James Hurrell of the National Center for Atmospheric Research (NCAR) will present the findings on May 24 in New Orleans at the spring meeting of the American Geophysical Union. The study, conducted with Martin Hoerling (National Oceanic and Atmospheric Administration), was supported by NOAA and the National Science Foundation, NCAR's primary sponsor.
The analysis, which draws on 60 simulations of global climate from five computer models, provides new evidence linking drought in southern Africa to the warming of the Indian Ocean. However, it contradicts earlier studies that also connected the Sahelian drought of northern Africa to the Indian Ocean. Instead, the new results point to a late 20th-century cooling of the North Atlantic Ocean as having been key to Sahelian drought. A subsequent switch to North Atlantic warming, partly consistent with the impact of greenhouse gas increases, is the main factor behind the Sahel's recent swing from drought to moist conditions, the researchers believe.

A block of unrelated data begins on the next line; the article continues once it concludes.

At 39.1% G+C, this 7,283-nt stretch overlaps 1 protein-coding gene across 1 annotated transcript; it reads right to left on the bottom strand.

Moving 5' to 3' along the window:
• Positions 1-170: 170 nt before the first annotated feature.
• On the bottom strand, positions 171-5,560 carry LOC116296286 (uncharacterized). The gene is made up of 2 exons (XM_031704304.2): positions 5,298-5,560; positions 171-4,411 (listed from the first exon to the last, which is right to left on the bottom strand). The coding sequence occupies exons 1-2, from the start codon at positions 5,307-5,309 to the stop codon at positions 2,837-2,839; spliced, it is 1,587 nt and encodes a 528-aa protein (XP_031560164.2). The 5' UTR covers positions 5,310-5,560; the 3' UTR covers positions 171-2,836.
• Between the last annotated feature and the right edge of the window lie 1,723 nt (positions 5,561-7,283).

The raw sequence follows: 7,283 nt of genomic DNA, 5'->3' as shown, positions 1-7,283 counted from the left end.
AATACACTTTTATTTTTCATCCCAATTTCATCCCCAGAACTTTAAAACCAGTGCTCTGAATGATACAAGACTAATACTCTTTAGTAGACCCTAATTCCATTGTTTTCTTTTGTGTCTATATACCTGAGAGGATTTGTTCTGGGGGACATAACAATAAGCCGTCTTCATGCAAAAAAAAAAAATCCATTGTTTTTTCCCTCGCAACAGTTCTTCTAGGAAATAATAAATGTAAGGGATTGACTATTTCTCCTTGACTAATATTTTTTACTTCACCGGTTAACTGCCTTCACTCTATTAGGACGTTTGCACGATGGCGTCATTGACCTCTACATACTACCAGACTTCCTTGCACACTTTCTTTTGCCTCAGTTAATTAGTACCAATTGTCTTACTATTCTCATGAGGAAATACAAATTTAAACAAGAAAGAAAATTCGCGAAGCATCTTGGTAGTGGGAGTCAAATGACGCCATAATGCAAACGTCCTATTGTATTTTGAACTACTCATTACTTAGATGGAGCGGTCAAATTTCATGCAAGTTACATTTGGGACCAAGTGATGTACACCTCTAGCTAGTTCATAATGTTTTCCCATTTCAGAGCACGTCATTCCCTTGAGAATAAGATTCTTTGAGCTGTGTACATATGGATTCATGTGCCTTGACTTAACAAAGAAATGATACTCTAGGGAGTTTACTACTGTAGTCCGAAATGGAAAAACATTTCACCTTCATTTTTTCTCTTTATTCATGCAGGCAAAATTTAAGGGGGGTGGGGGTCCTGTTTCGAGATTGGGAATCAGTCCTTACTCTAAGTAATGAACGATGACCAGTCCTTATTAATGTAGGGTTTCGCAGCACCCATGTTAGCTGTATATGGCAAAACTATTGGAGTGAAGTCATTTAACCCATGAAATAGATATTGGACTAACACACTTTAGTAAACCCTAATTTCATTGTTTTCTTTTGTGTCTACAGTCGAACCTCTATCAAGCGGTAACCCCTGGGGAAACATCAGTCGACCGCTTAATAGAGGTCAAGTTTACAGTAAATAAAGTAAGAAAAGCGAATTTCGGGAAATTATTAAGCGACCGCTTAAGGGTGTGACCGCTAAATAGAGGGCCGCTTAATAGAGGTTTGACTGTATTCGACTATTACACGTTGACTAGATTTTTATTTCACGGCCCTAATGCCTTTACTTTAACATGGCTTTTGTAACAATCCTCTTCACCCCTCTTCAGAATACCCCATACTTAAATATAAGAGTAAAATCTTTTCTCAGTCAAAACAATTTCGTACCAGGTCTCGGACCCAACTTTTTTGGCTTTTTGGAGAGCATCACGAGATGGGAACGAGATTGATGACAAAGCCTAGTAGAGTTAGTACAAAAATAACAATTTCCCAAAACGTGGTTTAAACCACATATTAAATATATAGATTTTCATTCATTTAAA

"Changes in the Indian and Atlantic oceans are causing large regional effects in Africa, and these have substantial impacts on people. Now we can explain these climatic effects," says Hurrell.
Recurrent drought since the 1970s has plagued southern Africa, including Angola, Zambia, and Zimbabwe. Meanwhile, the nearby Indian Ocean has warmed more than 1 degree Celsius (0.6 degree Fahrenheit) since 1950. As showers and thunderstorms develop in the rising air above the warming ocean, says Hurrell, they help lead to sinking air and